Spatial Cognition by 9F9Zc3GG


									                                              Spatial Cognition
Spatial Cognition - How we acquire, store, organize and recall information about locations, distances, and
arrangements in buildings, streets and the outdoors (text)

Also called environmental cognition or cognitive mapping

Cognitive maps in Rats and Men -Edward Tolman

Tolman (1948) showed that rats acquire complex internal representations of their environment that enables
them to take smart decisions in the absence of complete sensory information about the environment.

Cognitive Map - An internal representation of the physical world.

A cognitive map is the pictorial and semantic images in our heads related to how places are arranged (text)

Cognitive mapping analyses the ways in which spatial information is acquired, stored, decoded, and applied
to the comprehension of the everyday physical environment

Sketch or Draw a Map Technique

Most attention has been on our image of cities and large scale environments
Typical drawn map is:
    Sketchy
    Egocentric
    Incomplete
    Distorted
    Usually only includes visual information

Why do we have cognitive maps and spatial ability?

1. Survival – most basic need
2. Wayfinding – the thinking processes that help us navigate through an environment, estimate distances,
recognize routes, and read maps
3. Problem solving
The more complete our spatial ability, the wide our range of behavioral options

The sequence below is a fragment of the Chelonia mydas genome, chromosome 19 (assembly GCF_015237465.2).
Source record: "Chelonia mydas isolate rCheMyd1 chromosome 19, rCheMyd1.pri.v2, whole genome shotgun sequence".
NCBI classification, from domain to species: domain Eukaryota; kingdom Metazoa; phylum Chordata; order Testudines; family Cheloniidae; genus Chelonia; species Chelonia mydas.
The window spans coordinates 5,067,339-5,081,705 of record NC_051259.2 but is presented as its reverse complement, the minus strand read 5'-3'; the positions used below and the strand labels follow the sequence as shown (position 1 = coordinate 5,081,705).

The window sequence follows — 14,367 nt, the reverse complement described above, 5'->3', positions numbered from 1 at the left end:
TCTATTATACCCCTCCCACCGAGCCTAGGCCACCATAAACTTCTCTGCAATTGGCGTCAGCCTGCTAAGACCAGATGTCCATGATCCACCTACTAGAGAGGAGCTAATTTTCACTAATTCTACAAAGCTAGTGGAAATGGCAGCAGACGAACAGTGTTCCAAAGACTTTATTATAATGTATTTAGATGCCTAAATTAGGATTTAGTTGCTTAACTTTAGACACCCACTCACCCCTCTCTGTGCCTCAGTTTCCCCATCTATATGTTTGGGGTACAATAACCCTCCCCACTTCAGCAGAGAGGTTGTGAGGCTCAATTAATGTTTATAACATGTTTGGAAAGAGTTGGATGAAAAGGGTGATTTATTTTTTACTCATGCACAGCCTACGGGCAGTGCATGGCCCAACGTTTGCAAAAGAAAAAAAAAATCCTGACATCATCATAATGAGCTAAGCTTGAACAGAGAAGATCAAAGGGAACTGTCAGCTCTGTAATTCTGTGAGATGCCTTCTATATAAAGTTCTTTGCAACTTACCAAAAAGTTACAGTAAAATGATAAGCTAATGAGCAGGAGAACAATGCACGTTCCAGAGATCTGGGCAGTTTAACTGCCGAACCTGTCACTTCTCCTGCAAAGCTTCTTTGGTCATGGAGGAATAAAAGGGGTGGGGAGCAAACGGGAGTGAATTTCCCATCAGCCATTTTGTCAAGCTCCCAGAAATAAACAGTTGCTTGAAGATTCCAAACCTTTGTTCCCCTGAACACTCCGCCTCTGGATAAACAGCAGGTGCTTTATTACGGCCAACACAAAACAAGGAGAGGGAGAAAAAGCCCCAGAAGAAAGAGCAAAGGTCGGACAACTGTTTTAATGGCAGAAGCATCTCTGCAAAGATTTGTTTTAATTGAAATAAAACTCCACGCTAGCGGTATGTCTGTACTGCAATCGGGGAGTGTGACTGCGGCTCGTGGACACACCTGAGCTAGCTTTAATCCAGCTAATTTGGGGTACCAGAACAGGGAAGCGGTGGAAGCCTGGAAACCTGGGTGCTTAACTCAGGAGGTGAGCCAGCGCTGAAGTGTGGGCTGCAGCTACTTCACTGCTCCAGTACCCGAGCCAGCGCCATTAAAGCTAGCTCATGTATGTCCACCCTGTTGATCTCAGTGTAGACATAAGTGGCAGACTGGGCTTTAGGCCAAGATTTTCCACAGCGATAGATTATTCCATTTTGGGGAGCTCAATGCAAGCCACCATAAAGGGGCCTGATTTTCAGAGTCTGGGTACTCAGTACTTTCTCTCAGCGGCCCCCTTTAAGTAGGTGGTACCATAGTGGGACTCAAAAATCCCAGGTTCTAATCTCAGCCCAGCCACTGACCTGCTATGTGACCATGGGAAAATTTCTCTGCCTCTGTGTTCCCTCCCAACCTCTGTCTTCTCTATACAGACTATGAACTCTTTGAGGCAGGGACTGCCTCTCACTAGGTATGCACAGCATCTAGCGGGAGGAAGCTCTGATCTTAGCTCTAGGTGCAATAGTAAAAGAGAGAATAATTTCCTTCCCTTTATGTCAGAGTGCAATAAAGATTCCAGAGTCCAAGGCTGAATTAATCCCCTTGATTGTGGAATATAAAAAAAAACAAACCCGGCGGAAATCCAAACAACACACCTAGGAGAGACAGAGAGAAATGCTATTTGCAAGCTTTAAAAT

4. Emotional security

Our experiences in an environment will be less confusing, more meaningful, and give us a degree of emotional
How to study spatial ability?

Sketch or draw map techniques

Lynch (1960) asked residents in 3 cities (Boston, LA, and Jersey City) to draw a quick map of their city as if they
were making a rapid description of it to a stranger.

Legibility refers to the degree to which a setting is easily learned, organized, recognized or remembered.

Lynch- 5 Major elements

Paths - movement channels (e.g., streets, railroads, walkways, freeways)

Edges - linear elements not used as path
Coasts lines, rivers, barriers, walls, state lines (Red river)

Districts - areas identified by a common character (South Fargo, the dorm area, Greek town)

Nodes - focal points where major paths meets or end

Landmarks - distinctive features that people use as a points of reference

Composite Maps - Lynch combined resident maps with responses of trained observers to make composite

Limitations and Problems
    Drawing for a stranger may not represent your real ability or image
    May reflect drawing ability
    Too much emphasis on visual aspects
    Overestimate the size of familiar or liked areas

Gouldian or Preference Maps
Gould and White (1974) used a preference or knowledge about particular areas.
Asked to rank order where they would like to live and other questions

Recognition Tasks
Milgram (1977) conducted studies on the ability to recognize a place you have seen before as a method to
look at urban spatial ability (Recognition (R) = f (C x D)

Centrality to population flow
Architectural and/or social Distinctiveness
Distance estimates

Multidimensional scaling

Verbal descriptions

Computer simulations or virtual environments

Biases in Spatial Cognition
     Familiarity bias – we overestimate the size and distance of familiar or like areas
     Euclidean bias- we think of the world as more Euclidean or grid-like than it is
     Superordinate scale bias – We tend to rely on superordinate grouping or categories

Improving Spatial Cognition
    Degree of visual access – especially to landmarks
    Differentiation- the degree to which parts of the environment look the same or different
    Color coding paths, walls and floors
    Clearer Signage – very important
    You-are-here maps -may increases legibility
          o Structure matching – map reflects the layout and appearance of the setting
          o Orientation –
                   Map aligned the same as setting
                   Forward-up equivalence (top of map is what is ahead)

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